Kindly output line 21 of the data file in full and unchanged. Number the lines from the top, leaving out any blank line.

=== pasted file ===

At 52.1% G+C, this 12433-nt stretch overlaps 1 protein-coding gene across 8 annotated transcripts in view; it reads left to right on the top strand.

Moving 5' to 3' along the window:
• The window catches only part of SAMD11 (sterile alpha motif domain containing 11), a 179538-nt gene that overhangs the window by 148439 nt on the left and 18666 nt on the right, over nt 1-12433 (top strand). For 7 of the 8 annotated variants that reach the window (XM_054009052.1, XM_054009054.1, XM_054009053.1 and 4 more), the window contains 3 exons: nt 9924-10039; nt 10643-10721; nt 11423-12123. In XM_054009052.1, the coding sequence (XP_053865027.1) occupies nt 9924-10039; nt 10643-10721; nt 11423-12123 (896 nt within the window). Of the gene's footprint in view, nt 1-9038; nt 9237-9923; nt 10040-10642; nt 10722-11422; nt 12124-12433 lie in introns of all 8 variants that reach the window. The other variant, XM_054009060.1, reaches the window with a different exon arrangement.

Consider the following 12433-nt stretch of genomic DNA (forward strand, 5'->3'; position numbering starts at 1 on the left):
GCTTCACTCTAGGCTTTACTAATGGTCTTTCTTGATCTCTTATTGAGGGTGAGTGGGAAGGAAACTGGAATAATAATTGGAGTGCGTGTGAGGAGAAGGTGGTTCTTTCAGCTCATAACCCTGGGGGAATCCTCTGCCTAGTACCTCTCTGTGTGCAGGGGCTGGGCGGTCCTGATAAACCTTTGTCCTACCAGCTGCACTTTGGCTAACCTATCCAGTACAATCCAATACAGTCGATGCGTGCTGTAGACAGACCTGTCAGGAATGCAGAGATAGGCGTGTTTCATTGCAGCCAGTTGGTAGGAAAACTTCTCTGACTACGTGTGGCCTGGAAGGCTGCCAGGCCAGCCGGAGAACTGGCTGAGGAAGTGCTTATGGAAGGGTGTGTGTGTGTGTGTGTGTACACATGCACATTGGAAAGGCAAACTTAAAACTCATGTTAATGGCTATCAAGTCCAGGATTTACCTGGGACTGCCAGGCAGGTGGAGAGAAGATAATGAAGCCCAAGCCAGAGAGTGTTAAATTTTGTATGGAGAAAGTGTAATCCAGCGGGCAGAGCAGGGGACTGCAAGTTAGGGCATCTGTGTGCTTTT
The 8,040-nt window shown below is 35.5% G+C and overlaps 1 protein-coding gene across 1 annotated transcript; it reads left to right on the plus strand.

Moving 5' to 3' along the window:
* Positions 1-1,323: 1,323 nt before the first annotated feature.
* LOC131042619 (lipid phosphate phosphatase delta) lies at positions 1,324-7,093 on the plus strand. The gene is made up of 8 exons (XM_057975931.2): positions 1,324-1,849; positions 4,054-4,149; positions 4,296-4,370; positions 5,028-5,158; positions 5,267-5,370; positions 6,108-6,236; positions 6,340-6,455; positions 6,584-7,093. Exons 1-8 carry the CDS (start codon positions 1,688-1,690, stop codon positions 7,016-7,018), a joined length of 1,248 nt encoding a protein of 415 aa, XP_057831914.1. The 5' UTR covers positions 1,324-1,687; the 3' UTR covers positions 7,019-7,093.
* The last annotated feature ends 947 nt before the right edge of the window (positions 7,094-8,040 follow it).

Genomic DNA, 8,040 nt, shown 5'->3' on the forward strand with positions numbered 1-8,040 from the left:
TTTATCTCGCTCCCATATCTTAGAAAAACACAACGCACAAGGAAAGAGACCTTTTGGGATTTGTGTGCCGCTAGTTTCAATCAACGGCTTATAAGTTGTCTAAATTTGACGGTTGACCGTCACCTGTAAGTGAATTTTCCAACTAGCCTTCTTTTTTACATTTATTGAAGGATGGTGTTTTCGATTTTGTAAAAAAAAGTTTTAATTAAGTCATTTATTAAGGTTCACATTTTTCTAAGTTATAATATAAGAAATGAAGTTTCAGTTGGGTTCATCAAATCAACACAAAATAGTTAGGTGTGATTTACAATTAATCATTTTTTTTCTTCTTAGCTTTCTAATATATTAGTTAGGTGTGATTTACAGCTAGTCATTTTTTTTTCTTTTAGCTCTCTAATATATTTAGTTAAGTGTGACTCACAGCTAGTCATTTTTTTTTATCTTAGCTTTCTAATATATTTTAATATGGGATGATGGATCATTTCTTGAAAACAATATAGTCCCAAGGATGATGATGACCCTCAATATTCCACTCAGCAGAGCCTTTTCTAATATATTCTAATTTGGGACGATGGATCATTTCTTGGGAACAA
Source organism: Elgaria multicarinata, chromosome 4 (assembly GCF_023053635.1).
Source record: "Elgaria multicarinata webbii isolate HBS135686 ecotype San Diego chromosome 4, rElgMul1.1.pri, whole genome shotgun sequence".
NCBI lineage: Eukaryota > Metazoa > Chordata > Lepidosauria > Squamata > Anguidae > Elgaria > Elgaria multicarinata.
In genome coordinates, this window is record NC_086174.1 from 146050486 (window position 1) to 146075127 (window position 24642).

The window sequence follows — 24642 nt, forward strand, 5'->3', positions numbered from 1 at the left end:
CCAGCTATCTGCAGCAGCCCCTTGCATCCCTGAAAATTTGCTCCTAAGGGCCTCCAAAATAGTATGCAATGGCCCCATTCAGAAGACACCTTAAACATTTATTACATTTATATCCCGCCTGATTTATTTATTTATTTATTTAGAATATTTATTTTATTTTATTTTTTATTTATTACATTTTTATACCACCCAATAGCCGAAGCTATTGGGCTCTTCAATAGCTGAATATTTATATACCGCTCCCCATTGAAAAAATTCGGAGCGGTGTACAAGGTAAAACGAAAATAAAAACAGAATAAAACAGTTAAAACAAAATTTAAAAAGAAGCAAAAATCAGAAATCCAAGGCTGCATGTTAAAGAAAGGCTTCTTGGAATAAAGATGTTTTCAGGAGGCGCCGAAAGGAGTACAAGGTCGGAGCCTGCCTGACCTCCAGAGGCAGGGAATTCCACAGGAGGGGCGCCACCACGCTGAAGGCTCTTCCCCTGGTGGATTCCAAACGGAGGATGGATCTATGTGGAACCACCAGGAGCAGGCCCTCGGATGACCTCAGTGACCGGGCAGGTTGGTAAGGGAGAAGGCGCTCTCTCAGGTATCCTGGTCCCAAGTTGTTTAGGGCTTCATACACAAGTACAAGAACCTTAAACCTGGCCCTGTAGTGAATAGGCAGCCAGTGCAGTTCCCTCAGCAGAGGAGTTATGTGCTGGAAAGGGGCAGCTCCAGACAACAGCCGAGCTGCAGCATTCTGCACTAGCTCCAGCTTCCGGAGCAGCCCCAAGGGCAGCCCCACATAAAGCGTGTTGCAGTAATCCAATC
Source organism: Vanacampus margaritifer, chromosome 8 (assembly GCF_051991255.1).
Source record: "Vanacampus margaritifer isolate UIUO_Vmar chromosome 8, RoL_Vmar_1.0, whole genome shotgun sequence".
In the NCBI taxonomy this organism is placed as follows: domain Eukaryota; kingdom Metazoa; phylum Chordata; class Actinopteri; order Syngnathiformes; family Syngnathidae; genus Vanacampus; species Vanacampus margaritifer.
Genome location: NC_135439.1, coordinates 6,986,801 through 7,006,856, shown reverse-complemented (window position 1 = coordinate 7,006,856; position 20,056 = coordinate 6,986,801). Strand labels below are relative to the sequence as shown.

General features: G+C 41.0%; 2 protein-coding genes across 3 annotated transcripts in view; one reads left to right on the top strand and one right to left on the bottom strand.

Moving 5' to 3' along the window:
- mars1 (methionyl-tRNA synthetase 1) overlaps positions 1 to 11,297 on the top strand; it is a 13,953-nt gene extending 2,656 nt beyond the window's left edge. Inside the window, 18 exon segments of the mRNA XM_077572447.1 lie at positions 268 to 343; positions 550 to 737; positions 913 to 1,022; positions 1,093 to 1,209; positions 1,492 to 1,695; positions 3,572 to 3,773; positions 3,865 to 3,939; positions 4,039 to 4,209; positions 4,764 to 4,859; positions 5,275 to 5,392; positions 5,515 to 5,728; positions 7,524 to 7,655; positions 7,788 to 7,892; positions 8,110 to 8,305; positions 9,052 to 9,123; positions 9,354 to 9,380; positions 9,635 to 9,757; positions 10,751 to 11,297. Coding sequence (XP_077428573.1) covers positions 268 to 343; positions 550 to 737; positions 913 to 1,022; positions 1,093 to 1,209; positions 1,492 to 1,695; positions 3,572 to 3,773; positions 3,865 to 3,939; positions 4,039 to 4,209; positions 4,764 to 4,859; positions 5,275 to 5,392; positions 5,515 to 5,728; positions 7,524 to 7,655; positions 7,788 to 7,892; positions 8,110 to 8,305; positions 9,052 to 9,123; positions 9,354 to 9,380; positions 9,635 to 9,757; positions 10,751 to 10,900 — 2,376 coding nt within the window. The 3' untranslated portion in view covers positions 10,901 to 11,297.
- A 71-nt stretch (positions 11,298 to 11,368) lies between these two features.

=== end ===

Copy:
In the NCBI taxonomy this organism is placed as follows: domain Eukaryota; kingdom Metazoa; phylum Chordata; class Actinopteri; order Syngnathiformes; family Syngnathidae; genus Vanacampus; species Vanacampus margaritifer.